Bears are active in Grand Teton
Black and grizzly bears are roaming throughout the park--near roads, trails and in backcountry areas. Hikers and backcountry users are advised to travel in groups of three or more, make noise and carry bear spray. Visitors must stay 100 yards from bears. More »
Moose-Wilson Road Closure
The Moose-Wilson Road between Death Canyon Junction north to the intersection with the Murie Center Road is temporarily closed to motor vehicles, bicycles, skating, skateboards and similar devices. More »
The Multi-use Pathway will be closed from the Gros Ventre Bridge to the Snake River Bridge starting on September 15, 2014 due to construction. Construction on this section of pathway is expected to be completed by October 13, 2014.
Mammals are special to us. They inspire our imaginations and thrill our senses. They are big and small, inquisitive and reclusive. They are always engaging and thrilling to see.
Sixty-one species of mammals live beneath the towering peaks of the Teton Range. They are found in each of the four major communities in the park: alpine, forest, sagebrush flats, and wetlands.
Mammals have two characteristics that separate them from other animals. They have hair and they nurse their young. Mammals also have other characteristics that allow them to thrive in almost any environment. They are warm-blooded relying on metabolism to maintain a constant body temperature instead of their surroundings. Mammals have well-developed sensory systems and specialized teeth that allow them to find and eat different foods. They can climb, swim, run, glide, and fly allowing mammals to inhabit a variety of niches in every ecosystem. Mammals also focus their energy to raise only a few young to ensure their survival rather than produce vast numbers of offspring. These characteristics allow mammals to adapt to almost every environment found on Earth.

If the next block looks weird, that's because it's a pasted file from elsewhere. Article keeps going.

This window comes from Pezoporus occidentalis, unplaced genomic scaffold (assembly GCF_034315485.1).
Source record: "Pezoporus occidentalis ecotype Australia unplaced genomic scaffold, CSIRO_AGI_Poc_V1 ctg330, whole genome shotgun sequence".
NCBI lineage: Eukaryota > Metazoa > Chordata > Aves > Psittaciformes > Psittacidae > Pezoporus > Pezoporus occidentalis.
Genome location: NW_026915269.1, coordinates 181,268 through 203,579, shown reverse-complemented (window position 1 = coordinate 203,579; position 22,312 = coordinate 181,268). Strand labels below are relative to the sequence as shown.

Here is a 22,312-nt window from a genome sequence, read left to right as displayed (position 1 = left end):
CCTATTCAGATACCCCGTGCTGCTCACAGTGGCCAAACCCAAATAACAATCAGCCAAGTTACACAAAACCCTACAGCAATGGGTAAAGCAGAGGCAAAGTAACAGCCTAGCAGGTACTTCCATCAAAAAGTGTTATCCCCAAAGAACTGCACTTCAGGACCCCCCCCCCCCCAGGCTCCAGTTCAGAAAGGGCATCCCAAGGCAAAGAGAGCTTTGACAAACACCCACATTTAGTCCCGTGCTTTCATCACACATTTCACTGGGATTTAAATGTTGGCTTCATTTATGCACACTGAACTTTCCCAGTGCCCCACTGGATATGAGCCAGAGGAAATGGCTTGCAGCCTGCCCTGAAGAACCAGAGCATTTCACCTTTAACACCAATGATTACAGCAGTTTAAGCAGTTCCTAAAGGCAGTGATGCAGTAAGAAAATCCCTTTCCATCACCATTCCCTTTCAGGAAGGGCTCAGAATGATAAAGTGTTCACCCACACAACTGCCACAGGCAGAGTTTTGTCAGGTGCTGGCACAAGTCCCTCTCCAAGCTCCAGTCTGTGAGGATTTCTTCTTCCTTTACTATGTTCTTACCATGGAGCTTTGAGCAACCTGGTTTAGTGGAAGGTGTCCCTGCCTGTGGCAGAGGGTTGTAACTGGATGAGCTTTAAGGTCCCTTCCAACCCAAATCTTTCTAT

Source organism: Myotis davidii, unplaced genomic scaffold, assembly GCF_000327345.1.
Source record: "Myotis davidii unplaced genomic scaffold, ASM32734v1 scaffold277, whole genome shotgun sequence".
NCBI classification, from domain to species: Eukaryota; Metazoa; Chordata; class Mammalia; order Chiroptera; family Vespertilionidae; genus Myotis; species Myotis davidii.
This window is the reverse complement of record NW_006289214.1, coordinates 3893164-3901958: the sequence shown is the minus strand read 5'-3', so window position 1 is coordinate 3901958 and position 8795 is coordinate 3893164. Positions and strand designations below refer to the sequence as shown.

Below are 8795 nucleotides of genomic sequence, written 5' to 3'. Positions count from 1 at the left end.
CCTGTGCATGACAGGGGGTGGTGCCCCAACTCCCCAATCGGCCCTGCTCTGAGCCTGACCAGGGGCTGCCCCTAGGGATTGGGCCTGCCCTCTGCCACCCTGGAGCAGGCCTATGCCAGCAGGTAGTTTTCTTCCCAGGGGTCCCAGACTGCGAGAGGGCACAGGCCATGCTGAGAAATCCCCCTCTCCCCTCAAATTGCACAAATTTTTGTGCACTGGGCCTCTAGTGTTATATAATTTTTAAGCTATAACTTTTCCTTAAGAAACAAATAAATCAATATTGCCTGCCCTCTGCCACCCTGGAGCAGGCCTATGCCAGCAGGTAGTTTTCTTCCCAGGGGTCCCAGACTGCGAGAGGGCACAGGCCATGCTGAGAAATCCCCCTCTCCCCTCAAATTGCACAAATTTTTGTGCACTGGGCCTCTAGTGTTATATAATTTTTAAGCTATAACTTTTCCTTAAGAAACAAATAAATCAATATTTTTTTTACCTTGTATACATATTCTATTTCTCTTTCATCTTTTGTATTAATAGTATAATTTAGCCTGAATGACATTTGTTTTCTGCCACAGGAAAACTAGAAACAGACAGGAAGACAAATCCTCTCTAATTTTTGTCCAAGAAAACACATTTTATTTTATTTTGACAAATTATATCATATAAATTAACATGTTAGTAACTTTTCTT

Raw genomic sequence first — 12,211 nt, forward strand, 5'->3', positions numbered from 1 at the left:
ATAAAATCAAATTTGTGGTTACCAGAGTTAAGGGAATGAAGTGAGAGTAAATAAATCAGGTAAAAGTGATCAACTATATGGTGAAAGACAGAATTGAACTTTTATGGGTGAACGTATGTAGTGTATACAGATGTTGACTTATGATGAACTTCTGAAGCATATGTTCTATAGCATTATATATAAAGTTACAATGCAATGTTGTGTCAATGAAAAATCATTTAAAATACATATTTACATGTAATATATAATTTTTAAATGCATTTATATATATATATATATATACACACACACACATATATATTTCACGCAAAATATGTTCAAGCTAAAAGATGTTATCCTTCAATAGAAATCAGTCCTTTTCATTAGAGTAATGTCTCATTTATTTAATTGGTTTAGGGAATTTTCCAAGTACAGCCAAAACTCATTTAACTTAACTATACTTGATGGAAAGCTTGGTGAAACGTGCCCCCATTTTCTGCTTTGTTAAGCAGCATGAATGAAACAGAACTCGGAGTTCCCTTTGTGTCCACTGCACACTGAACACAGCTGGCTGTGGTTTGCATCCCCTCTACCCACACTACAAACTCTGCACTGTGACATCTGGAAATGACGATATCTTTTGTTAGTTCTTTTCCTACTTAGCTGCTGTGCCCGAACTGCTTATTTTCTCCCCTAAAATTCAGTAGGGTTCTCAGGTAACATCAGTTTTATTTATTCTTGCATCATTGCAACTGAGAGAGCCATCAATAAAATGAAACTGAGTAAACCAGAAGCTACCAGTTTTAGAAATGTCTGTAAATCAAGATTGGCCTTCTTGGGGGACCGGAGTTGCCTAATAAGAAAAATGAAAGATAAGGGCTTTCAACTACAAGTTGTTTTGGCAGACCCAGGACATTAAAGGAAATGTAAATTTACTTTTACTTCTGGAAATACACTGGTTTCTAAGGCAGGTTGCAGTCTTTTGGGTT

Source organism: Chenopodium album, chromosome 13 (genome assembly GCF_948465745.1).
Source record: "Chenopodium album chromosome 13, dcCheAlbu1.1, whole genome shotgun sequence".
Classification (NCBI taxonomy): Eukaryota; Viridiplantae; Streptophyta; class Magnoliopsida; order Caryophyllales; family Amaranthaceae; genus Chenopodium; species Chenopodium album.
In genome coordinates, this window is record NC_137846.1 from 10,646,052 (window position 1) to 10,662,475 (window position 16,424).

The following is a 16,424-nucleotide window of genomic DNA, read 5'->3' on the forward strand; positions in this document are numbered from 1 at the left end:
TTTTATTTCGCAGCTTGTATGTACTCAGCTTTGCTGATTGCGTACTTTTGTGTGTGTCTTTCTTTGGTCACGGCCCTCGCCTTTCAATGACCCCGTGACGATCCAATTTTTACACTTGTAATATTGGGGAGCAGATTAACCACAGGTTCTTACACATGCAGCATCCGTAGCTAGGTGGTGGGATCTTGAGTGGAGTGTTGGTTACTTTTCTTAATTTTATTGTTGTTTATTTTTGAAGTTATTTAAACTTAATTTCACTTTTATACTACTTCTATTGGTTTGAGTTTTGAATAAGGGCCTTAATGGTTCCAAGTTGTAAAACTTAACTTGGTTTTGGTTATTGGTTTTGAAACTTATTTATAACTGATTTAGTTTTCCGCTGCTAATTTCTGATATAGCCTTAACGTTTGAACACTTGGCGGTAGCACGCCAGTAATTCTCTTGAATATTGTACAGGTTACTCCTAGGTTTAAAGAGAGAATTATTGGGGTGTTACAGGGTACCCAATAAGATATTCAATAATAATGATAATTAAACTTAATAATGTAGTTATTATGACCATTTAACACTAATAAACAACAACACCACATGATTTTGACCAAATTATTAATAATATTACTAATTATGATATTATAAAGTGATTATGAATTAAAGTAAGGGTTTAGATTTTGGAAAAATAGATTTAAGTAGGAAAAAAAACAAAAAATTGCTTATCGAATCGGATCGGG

In Grand Teton National Park, most wildlife watchers are in search of mammals. Look for large ungulates like moose, elk, mule deer, bison, and pronghorn from roadside vantage points. Large predatory mammals like grizzly and black bears, wolves and mountain lions are typically more elusive. Uinta ground squirrels, least chipmunks and red squirrels are common on the valley floor, but badgers, pine martens, long-tailed weasels, and wolverines are difficult to find. As you hike through rocky areas, watch for pikas, yellow-bellied marmots and golden mantled ground squirrels. In the waters of the park, you may spy a muskrat, beaver, or river otter swimming along.
No matter where you go in Grand Teton National Park, a mammal will not be far away. Their ability to adapt has allowed them to thrive throughout the park, and their presence brings a sense of excitement to this beautiful place.
Did You Know?
Did you know that the black stripe, or dike, on the face of Mount Moran is 150 feet wide and extends six or seven miles westward? The black dike was once molten magma that squeezed into a crack when the rocks were deep underground, and has since been lifted skyward by movement on the Teton fault.